Taken from above, two children, on the left and right of the photo, hold a globe made of photographs and raise their solemn faces to the camera. The clearest photo, closest to the camera displays the words ‘don’t burn my future’.

Speaking UP about climate change

I think it’s different for young people. For us the destruction of the planet is personal*

Just for a moment, remember what it was like to be sixteen. Think about the things that concerned you, the big issues in your life. For many of us, it might raise a smile, as they were perhaps simpler times and the worries we carry as adults largely eclipse those of our teenaged selves. That’s not to say that they weren’t important problems, but I think it’s often safe to say that they were age appropriate. So, if we start to see young people carrying the weight of adult-sized fears, we have a problem.

When Canon Ambassador Clive Booth returned to his alma mater, Queen Elizabeth's Grammar School (QEGS) in Ashbourne, Derbyshire, he discovered that young people are worried. “Climate anxiety is very real for Generation Z because young people genuinely see climate change as life threatening,” he explains. Very early on in his time with the students, he noticed that “it’s common currency to be talking about climate change and climate action”. Having spent a great deal of time on the Canon Young People Programme (YPP) as a teacher and mentor before the pandemic, Clive had been itching to get back in the classroom. So, in collaboration with the Ideas Foundation, he took the YPP’s blend of visual storytelling and social conscience to his old school, along with a team of highly experienced creatives – professional photographers Adam Pensotti (who also leads Canon’s YPP) and Nathan Dua (an ex-Royal Navy photographer who now works for Canon UK, specialising in education), as well as graphic designer Hannah Wood and photographers, George Wood and Mark Spencer (all ex-pupils of QEGS). As they got stuck into the work of developing the creative skills of the students, they also had a front row seat as these young people tapped into, expressed and addressed their feelings of climate anxiety.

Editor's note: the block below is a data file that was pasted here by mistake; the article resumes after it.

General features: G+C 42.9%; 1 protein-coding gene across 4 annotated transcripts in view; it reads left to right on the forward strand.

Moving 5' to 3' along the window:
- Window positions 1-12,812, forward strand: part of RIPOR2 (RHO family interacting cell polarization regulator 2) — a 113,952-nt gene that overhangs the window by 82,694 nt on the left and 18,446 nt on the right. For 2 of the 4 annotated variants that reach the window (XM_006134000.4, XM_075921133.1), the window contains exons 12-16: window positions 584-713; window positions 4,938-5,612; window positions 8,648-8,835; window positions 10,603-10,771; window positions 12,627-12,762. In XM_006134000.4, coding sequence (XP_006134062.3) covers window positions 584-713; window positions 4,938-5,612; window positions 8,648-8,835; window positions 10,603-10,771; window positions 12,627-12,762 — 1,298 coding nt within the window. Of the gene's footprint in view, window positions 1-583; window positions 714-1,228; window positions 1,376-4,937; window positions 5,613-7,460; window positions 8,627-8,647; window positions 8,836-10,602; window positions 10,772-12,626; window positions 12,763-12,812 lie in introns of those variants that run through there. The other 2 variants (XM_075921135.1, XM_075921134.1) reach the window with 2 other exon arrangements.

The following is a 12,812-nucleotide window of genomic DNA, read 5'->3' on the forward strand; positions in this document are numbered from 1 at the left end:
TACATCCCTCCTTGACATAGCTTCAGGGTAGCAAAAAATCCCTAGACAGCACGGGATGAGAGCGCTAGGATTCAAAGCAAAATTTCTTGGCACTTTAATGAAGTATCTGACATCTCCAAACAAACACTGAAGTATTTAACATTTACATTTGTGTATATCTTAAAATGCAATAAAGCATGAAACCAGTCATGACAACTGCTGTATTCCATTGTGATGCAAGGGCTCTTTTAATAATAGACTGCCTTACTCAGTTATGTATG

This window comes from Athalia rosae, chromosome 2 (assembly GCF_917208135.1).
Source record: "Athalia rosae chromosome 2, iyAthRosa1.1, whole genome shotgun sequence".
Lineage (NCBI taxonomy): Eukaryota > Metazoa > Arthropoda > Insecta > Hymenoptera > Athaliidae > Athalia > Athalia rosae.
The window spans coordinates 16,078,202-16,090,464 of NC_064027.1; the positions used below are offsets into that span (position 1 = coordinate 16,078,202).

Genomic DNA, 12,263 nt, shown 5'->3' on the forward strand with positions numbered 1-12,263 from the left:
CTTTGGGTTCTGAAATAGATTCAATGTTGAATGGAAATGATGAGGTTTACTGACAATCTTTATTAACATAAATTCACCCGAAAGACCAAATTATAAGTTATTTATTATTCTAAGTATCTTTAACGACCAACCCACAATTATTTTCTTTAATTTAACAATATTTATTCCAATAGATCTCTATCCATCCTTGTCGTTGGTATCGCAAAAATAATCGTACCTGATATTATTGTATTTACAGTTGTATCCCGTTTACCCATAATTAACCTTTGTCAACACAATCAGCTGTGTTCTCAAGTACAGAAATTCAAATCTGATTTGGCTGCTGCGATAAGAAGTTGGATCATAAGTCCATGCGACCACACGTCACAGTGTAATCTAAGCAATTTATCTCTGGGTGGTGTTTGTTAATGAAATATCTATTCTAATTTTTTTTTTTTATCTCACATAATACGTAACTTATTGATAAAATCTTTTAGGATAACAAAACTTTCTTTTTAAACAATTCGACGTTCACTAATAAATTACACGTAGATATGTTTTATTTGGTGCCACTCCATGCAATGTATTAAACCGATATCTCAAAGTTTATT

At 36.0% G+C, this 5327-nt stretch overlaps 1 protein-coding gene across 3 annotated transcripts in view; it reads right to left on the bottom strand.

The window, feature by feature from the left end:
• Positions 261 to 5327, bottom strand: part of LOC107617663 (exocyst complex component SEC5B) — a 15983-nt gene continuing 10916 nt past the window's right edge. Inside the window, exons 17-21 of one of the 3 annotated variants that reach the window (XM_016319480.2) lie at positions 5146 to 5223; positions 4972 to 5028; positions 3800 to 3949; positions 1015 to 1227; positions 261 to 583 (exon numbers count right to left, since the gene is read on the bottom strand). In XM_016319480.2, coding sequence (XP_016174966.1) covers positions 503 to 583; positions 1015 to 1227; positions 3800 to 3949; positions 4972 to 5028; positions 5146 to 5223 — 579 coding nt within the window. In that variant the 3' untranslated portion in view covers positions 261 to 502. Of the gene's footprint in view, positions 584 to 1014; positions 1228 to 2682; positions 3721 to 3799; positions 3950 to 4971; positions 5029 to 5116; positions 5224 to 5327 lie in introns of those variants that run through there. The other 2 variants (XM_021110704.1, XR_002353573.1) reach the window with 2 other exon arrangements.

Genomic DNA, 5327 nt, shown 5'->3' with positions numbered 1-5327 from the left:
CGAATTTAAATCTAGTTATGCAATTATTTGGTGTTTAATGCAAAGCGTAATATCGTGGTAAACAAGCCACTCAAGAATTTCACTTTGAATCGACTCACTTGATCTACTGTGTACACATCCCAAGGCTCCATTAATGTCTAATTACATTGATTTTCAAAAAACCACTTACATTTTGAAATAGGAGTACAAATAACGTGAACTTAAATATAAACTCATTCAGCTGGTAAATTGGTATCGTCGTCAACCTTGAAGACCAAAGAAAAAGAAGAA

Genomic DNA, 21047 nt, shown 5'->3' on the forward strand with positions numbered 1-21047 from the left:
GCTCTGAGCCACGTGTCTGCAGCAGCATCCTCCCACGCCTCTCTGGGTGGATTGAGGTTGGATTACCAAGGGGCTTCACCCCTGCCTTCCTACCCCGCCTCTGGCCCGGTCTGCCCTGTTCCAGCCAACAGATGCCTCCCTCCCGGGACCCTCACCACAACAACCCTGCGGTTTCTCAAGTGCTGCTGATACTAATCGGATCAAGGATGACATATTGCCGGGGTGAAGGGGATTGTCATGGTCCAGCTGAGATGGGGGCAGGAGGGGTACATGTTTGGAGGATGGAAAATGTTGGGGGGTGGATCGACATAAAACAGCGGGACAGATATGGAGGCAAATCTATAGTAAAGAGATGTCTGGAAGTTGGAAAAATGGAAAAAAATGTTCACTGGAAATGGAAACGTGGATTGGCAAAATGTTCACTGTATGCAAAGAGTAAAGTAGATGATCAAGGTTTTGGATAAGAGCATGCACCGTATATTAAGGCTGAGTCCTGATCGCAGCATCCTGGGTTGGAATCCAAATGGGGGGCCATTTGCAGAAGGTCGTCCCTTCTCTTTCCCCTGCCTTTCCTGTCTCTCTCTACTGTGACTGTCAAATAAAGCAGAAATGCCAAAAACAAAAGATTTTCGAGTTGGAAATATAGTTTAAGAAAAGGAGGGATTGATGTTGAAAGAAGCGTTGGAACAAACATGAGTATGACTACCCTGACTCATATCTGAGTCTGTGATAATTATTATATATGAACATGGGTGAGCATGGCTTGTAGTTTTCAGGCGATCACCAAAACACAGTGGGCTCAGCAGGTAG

Three posters, side by side. The first says ‘NO2 POLLUTION, THE FORECAST ISN’T GOOD’ alongside a picture of the kind of protective clothing you might need to negotiate a polluted world. The second shows a child with their hands covering their ears and a pained expression with the headline ‘MUTE THE POLLUTE’. The last shows a shadowy face and hands obscured by and pressing against what appears to be opaque thin plastic, The headline simply reads ‘climate anxiety’.
“In this beautiful little market town of Ashbourne we have a big problem with lorries. And this is doing two things: It’s creating higher than average levels of nitrogen dioxide and the noise levels were above 85 decibels” (Prolonged exposure to noise at this level can potentially cause hearing damage). The students at Queen Elizabeth’s Grammar School looked at global issues that directly affect them and created campaigns that plead for change.

No one paid much attention when the environmental philosopher Glenn Albrecht spoke of ‘eco anxiety’ some three years before the Paris Agreement of 2015, but in the years since, an entire generation has grown up in the shadow of climate change. With the effects evident, devastating and all over every media, it’s been impossible to ignore. The result is, according to the American Psychological Association “a chronic fear of environmental doom”. A recent study of 10,000 16 to 25 year olds, conducted by researchers from Bath University, found that “respondents endorsed a range of negative thoughts, with 77% saying the future was frightening.” The research also found that these young people felt ignored and their fears dismissed. What’s more, when their largely Generation X and Baby Boomer parents look into the future, they do not see themselves living in a drastically changed world. It’s a serious disconnect.